Kayak Boots?

When it’s warm enough to wear shorts but the water is too cold to have your feet get wet, what do you wear on your feet that is light weight and not bulky? This is for getting in and out of my kayak in roughly a foot of water.


When it’s warm enough to wear shorts, most kayakers don’t worry about wet feet. NRS low kayak shoes etc.

Kokaktat Launch Socks
Knee high. Turns your tevas into water boots.

See you on the water,


The River Connection, Inc

Hyde Park, NY


I wear a NRS neoprene calf length “sock”. What is nice about them is that you can roll them down to most any height you want if they turn out to be a bit warm as the day goes on.

I bought a pair of short booties a couple of sizes bigger to make sure the socks fit in ok.

Later in the season I’ll wear a mukluk style boot.

58 bucks
retail for a pair of socks to keep your feet warm and toasty…

I am definitely in the wrong business.


My wife and I wear exactly what you are.
describing, but wear NRS Boundary Shoes.

They might be too bulky for you, but seem to work good for us.

Jack L

5 Fingers
Picked up a pair of these on sale … I believe it’s the “flow” model, which are neophrene. Tight enough to keep sand out, and keep my feet warm. I find them comfortable to wear, but they look odd and may not be for everyone.

a fan of NRS. Had a pair of their neporene boots, first outing and a big leak in one. Called their c/s dept., said ship them to us, ok, they ship them back and said the “seem ok”. What? Obviously no one there put them in water to feel/see the leak. They said send them back…did and get a note back that they were not guaranteed to be waterproof…right. They get no business from me.

NRS Boundary Shoe
My wife and I both wear these in the cold waters of late fall in Michigan lakes and rivers. Our feet have always stayed dry as long as the water level has been below the top of the boot. Personally, I find this knee-high boot to be extremely comfortable. If it ever wears out, I will replace it with the same boot.

+1 on the NRS boots leaking. So do their spray skirts.

(2 in a row, so back to Snapdragon for us)

We have used ExtraTufs and, for the past four or five years, Muck Boots. The muck boots may be too thick and warm for a lot of paddling in warmer areas, but are great for the ocean here in southeast Alaska. We often wear shorts and boots, along with capilene.

You dress for the water temperature, not the air temperature. If it’s warm enough for shorts the water’s warm.

Bill H.

I don’t. I dress for the air temperature
And I know many other paddlers who do the same.

Jack L

I have worn shorts
with Chota mukluks and it works great! The basic kind with no laces are easy on easy off and comfortable by adding a support insole and stuff with paper after wear to dry.

I just got a pair of these for $17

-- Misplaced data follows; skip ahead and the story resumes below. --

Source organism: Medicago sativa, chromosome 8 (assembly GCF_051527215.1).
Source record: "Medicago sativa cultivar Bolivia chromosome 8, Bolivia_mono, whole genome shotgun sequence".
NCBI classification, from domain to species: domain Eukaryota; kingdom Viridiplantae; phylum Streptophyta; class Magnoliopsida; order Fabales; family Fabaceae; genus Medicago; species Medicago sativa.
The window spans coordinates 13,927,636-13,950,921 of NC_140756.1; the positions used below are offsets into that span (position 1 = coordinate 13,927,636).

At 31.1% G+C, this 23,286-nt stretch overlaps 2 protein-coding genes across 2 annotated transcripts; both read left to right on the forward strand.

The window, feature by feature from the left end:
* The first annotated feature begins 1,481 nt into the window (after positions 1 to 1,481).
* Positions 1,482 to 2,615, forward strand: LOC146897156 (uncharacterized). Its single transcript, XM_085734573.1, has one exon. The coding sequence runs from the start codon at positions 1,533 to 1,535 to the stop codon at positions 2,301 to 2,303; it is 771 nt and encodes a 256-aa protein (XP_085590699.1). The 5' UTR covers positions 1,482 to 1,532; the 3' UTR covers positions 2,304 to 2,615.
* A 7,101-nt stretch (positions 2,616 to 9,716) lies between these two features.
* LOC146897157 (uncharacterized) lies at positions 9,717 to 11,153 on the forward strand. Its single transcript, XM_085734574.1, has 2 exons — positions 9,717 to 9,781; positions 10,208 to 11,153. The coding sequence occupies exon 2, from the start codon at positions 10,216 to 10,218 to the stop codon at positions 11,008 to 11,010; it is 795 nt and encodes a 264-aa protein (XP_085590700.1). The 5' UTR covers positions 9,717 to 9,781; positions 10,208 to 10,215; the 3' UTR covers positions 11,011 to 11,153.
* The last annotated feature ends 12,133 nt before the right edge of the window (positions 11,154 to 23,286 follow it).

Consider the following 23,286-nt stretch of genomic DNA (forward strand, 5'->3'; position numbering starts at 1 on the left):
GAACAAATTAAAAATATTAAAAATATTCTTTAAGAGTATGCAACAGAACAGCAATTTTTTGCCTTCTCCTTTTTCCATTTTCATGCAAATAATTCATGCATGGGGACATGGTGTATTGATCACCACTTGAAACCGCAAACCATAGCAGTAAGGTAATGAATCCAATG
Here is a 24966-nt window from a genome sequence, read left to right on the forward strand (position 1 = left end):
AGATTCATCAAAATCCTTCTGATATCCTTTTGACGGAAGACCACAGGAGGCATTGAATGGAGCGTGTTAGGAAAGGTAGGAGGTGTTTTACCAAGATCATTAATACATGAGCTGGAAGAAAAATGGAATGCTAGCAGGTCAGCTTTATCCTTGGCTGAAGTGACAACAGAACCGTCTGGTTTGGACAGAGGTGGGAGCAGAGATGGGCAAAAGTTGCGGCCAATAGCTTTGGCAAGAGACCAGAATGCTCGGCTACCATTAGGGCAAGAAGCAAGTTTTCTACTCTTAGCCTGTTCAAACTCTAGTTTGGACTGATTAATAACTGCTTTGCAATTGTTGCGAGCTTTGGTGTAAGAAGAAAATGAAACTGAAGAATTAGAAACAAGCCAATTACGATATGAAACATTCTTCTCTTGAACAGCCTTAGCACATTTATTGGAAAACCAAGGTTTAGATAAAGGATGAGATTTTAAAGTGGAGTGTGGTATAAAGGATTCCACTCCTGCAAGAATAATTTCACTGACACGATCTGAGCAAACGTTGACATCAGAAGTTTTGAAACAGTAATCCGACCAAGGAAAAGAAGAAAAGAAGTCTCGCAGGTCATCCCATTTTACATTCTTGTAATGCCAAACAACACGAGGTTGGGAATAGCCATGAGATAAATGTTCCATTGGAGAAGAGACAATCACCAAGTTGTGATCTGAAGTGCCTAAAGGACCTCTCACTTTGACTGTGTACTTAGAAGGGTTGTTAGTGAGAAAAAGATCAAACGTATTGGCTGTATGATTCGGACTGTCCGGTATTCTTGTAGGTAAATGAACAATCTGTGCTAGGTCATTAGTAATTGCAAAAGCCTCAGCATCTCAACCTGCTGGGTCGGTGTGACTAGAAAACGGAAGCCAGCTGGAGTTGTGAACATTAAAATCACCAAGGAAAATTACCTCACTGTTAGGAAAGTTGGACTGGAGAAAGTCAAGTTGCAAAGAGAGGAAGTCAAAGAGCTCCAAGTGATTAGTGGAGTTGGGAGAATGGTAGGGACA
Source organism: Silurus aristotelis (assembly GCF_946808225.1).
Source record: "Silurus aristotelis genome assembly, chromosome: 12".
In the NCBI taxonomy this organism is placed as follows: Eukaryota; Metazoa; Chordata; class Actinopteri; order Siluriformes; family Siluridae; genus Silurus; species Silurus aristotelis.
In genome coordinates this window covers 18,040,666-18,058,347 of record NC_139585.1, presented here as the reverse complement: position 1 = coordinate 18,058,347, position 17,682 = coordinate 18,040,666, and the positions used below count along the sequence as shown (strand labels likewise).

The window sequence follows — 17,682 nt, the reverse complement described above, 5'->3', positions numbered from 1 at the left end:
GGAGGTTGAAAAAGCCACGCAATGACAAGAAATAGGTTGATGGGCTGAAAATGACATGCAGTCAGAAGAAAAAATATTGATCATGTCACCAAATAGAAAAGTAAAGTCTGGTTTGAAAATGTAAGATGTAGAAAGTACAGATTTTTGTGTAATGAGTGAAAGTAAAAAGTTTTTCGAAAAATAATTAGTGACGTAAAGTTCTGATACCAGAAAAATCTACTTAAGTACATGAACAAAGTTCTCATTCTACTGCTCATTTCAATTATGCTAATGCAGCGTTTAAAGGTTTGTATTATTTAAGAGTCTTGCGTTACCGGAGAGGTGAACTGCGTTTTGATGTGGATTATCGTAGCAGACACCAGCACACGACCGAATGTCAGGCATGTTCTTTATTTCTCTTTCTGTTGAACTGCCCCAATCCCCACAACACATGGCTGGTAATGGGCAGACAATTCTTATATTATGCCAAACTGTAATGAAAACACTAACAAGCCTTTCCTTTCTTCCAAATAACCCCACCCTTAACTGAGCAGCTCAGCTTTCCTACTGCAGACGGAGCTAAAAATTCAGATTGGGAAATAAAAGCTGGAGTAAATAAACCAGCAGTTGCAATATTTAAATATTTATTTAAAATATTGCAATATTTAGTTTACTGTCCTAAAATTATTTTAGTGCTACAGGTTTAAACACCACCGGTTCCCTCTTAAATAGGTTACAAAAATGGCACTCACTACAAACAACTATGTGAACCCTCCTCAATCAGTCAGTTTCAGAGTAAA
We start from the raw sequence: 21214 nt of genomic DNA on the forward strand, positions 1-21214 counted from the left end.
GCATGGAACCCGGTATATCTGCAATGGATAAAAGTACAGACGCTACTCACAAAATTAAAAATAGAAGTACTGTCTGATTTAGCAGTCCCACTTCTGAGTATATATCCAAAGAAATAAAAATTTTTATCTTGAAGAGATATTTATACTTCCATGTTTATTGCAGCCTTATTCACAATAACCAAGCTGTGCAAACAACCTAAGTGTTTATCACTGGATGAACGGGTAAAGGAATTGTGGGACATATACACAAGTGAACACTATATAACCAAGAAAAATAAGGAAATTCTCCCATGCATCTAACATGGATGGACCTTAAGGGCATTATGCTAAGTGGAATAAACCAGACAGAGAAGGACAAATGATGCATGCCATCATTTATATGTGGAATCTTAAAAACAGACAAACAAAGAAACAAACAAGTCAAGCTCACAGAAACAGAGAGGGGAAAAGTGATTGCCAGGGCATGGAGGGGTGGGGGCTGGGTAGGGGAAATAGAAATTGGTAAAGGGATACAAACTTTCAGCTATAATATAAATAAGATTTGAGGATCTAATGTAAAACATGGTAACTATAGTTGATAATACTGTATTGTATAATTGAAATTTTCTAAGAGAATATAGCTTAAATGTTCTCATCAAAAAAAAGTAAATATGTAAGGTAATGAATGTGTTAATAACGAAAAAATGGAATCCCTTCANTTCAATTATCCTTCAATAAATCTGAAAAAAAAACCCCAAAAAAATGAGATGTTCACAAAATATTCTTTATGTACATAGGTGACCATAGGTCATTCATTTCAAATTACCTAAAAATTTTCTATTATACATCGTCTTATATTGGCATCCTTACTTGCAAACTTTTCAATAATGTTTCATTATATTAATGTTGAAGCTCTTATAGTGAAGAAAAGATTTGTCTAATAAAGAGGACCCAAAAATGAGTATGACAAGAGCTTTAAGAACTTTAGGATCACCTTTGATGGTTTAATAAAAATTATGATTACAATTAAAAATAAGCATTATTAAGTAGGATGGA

and like them. Very light. Like neoprene socks, only with a thin sole. If they still have your size.


how could neoprene be waterproof?
Neoprene let’s water in, then holds it. That’s how neoprene works. That’s why a wetsuit is called a wet suit.

Re: Shorts and boots

– Last Updated: Oct-31-10 9:40 PM EST –

Regarding this dictum stated somewhere above..."You dress for the water temperature, not the air temperature."

Actually, I dress for whatever I find comfortable. I wore shorts, sailing boots with goretex waders attached to their tops and a long sleeve capilene shirt when paddling in Greenland and Baffin Island.

Now, 15 years later, in Southeast Alaska I wear rail riders and a capilene top along with muck boots. If it's hot, I'll wear shorts.

If I dressed for the water temperature I'd be in fleece and a dry suit all year long. Why on earth would I want to do that? I don't make it a habit to fall into the ocean.

foot gear
I start kayaking in Minnesota in the spring when there is more ice than water and don’t quit until freeze up in the fall.

In the cold months; Chota mukluks and wool socks keep my feet warm and dry. If my legs are too warm they roll down. They are great with a dry suit too in really cold conditions.

In the warmer months, cheap water shoes from wally. Get a new pair every other year or so under $10.

Finally there is some one here
who makes sense !

On our first trip to Alaska, we paid big bucks for dry suits. The first time we wore them all we did was sweat all day long.

Now all we use them for is stuffed into one of the compartments, just for a change of clotes, in case of an unexpected swim, and we always dress for the air temperature.

They were a very expensive mistake !

Jack L

Chota Mukluks…
Come to just under the knee and they ARE waterproof…Wetsuits let water in through the openings…step into the water ABOVE THE KNEE and you will get water in the boots as well, though they come with sinch straps to keep that to a minimum…

Oh, and MEC boots are the same boot, with additional mods…


Kayak Boots?
Having gone through two unsatisfactory pair of zippered boots and one pull-on pair I am very pleased with a zipperless pull-on boot called a 7mm Pyro by X/S Scuba. It’s a diver’s boot. Very easy to put on and take off as long as you’re wearing socks. Feet stay dry and warm. If you’re in water higher than their 8 inch height take a 14 or so inch loose piece of velcro strap and fasten it tightly at the top when getting in and getting out. Good sturdy soles, and not too big for the foot pegs of a Dagger Cortez. Used them about forty times with no sign of wear. A little pricey at $59, but worth it.